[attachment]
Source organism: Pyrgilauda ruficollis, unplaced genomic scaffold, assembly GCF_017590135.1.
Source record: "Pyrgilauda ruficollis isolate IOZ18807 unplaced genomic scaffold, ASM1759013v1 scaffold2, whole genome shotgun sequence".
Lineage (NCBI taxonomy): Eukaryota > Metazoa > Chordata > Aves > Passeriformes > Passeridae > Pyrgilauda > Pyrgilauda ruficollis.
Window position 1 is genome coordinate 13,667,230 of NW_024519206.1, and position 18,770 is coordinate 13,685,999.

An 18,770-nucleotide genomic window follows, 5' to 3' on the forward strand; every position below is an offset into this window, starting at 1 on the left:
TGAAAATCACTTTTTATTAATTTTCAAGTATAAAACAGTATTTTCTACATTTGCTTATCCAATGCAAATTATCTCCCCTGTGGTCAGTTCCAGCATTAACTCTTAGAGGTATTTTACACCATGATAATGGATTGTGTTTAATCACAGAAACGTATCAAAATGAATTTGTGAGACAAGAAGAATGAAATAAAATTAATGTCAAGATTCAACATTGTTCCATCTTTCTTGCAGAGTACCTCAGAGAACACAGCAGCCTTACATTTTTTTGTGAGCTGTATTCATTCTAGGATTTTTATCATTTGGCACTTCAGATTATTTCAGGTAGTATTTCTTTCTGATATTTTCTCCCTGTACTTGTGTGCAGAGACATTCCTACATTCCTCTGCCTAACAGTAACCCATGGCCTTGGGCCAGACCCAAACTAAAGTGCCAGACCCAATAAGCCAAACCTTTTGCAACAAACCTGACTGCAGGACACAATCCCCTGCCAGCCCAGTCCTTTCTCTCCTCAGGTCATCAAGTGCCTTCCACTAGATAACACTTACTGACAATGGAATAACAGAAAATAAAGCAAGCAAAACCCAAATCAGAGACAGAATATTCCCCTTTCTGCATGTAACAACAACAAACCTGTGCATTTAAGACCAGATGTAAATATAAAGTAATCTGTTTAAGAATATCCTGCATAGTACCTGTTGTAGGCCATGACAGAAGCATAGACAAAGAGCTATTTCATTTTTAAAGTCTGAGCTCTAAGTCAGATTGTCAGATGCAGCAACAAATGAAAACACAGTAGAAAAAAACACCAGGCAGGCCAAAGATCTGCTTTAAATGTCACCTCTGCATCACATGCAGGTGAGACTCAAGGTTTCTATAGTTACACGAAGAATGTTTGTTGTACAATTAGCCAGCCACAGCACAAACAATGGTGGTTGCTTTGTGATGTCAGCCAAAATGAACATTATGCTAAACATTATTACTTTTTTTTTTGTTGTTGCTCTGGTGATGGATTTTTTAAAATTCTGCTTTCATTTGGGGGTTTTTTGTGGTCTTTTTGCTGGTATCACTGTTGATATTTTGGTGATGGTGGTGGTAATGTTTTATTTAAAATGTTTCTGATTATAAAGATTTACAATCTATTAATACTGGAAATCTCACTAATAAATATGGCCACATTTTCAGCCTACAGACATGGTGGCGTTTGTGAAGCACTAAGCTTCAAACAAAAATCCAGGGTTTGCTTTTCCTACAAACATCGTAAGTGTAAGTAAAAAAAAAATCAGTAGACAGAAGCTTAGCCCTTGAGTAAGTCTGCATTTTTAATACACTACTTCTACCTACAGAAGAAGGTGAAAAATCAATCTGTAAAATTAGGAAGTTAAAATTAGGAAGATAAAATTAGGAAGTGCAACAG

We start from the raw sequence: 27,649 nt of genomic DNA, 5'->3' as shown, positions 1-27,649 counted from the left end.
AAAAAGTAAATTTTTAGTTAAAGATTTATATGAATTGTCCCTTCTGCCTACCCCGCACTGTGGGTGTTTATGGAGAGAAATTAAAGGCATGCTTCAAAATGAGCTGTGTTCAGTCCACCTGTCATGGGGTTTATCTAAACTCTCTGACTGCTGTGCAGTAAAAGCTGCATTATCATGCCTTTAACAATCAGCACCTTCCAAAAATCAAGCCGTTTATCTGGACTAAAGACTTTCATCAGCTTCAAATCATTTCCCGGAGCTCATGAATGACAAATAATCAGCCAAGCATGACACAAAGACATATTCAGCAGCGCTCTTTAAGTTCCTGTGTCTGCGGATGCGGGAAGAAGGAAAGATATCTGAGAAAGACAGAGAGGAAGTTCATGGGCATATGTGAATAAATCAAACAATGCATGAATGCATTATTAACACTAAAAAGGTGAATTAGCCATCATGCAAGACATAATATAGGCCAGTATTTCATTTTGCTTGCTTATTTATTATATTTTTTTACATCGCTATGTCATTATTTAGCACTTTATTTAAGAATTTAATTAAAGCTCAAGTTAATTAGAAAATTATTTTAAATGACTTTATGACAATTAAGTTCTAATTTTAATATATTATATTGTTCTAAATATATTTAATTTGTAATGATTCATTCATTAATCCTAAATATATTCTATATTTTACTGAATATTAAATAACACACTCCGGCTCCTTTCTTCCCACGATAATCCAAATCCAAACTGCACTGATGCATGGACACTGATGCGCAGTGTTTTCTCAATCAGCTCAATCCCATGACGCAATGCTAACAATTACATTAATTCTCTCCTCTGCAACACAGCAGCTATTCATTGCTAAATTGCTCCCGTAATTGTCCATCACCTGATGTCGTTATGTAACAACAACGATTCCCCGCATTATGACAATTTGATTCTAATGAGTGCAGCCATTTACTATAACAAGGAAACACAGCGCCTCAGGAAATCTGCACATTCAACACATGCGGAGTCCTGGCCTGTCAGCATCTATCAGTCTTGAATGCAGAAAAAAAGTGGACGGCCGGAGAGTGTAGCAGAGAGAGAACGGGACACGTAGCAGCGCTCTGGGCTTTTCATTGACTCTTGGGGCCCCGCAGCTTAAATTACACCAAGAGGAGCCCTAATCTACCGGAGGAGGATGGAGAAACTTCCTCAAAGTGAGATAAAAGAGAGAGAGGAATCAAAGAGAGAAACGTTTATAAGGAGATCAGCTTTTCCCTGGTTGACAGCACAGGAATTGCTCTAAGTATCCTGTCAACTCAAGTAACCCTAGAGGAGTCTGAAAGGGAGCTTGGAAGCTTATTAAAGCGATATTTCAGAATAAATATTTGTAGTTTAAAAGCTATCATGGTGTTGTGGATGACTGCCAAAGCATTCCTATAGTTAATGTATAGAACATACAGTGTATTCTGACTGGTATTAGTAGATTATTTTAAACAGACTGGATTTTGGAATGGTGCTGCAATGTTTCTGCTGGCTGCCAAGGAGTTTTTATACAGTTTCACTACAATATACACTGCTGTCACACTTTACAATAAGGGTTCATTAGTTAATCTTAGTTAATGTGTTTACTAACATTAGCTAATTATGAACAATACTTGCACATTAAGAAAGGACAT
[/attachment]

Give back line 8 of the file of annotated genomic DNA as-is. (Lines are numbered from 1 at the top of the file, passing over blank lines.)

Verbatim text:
AAAAAGTAAATTTTTAGTTAAAGATTTATATGAATTGTCCCTTCTGCCTACCCCGCACTGTGGGTGTTTATGGAGAGAAATTAAAGGCATGCTTCAAAATGAGCTGTGTTCAGTCCACCTGTCATGGGGTTTATCTAAACTCTCTGACTGCTGTGCAGTAAAAGCTGCATTATCATGCCTTTAACAATCAGCACCTTCCAAAAATCAAGCCGTTTATCTGGACTAAAGACTTTCATCAGCTTCAAATCATTTCCCGGAGCTCATGAATGACAAATAATCAGCCAAGCATGACACAAAGACATATTCAGCAGCGCTCTTTAAGTTCCTGTGTCTGCGGATGCGGGAAGAAGGAAAGATATCTGAGAAAGACAGAGAGGAAGTTCATGGGCATATGTGAATAAATCAAACAATGCATGAATGCATTATTAACACTAAAAAGGTGAATTAGCCATCATGCAAGACATAATATAGGCCAGTATTTCATTTTGCTTGCTTATTTATTATATTTTTTTACATCGCTATGTCATTATTTAGCACTTTATTTAAGAATTTAATTAAAGCTCAAGTTAATTAGAAAATTATTTTAAATGACTTTATGACAATTAAGTTCTAATTTTAATATATTATATTGTTCTAAATATATTTAATTTGTAATGATTCATTCATTAATCCTAAATATATTCTATATTTTACTGAATATTAAATAACACACTCCGGCTCCTTTCTTCCCACGATAATCCAAATCCAAACTGCACTGATGCATGGACACTGATGCGCAGTGTTTTCTCAATCAGCTCAATCCCATGACGCAATGCTAACAATTACATTAATTCTCTCCTCTGCAACACAGCAGCTATTCATTGCTAAATTGCTCCCGTAATTGTCCATCACCTGATGTCGTTATGTAACAACAACGATTCCCCGCATTATGACAATTTGATTCTAATGAGTGCAGCCATTTACTATAACAAGGAAACACAGCGCCTCAGGAAATCTGCACATTCAACACATGCGGAGTCCTGGCCTGTCAGCATCTATCAGTCTTGAATGCAGAAAAAAAGTGGACGGCCGGAGAGTGTAGCAGAGAGAGAACGGGACACGTAGCAGCGCTCTGGGCTTTTCATTGACTCTTGGGGCCCCGCAGCTTAAATTACACCAAGAGGAGCCCTAATCTACCGGAGGAGGATGGAGAAACTTCCTCAAAGTGAGATAAAAGAGAGAGAGGAATCAAAGAGAGAAACGTTTATAAGGAGATCAGCTTTTCCCTGGTTGACAGCACAGGAATTGCTCTAAGTATCCTGTCAACTCAAGTAACCCTAGAGGAGTCTGAAAGGGAGCTTGGAAGCTTATTAAAGCGATATTTCAGAATAAATATTTGTAGTTTAAAAGCTATCATGGTGTTGTGGATGACTGCCAAAGCATTCCTATAGTTAATGTATAGAACATACAGTGTATTCTGACTGGTATTAGTAGATTATTTTAAACAGACTGGATTTTGGAATGGTGCTGCAATGTTTCTGCTGGCTGCCAAGGAGTTTTTATACAGTTTCACTACAATATACACTGCTGTCACACTTTACAATAAGGGTTCATTAGTTAATCTTAGTTAATGTGTTTACTAACATTAGCTAATTATGAACAATACTTGCACATTAAGAAAGGACAT